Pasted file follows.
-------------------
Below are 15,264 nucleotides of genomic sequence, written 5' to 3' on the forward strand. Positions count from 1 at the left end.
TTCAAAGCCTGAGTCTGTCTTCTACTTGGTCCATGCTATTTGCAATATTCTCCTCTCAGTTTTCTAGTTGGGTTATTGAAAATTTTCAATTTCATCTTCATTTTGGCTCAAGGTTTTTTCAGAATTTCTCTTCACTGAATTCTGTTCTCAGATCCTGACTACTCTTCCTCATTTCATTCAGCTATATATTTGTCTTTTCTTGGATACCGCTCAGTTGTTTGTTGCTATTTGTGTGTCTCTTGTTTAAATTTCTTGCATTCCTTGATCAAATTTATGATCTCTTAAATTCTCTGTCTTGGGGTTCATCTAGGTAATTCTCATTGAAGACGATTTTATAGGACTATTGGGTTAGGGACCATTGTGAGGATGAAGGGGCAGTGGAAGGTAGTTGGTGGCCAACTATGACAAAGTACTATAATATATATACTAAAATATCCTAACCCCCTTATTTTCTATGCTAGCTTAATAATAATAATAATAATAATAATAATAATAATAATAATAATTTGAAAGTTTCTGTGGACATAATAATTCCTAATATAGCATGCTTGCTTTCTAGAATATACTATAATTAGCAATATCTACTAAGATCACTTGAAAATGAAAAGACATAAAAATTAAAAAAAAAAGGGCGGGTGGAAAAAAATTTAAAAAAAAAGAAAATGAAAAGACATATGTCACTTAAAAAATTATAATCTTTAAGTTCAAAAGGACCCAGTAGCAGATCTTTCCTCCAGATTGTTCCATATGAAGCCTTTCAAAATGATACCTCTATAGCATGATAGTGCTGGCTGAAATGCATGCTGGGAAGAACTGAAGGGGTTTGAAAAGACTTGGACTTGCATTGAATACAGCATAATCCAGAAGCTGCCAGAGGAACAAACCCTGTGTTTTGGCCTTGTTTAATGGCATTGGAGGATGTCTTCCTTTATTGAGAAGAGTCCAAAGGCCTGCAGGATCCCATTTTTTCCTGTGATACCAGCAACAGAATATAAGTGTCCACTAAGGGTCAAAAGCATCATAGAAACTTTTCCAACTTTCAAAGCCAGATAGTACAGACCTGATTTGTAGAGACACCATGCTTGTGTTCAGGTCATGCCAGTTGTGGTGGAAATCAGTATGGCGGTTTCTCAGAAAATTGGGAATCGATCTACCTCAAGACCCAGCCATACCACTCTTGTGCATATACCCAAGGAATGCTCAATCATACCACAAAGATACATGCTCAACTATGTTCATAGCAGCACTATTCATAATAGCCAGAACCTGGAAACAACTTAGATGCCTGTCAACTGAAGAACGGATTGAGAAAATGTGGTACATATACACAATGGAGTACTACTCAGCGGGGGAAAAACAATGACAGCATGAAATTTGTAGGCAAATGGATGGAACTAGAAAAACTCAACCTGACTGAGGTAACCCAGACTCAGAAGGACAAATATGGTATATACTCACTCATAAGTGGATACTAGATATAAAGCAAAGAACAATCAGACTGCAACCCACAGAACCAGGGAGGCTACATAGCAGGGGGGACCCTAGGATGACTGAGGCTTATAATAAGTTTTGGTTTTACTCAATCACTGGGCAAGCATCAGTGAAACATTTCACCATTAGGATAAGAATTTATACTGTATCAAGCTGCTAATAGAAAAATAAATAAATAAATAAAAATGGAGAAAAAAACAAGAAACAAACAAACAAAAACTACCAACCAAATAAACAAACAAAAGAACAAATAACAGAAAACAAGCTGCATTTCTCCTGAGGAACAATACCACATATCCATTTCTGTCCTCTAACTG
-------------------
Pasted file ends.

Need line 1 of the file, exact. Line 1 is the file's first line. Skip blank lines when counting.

Below are 15,264 nucleotides of genomic sequence, written 5' to 3' on the forward strand. Positions count from 1 at the left end.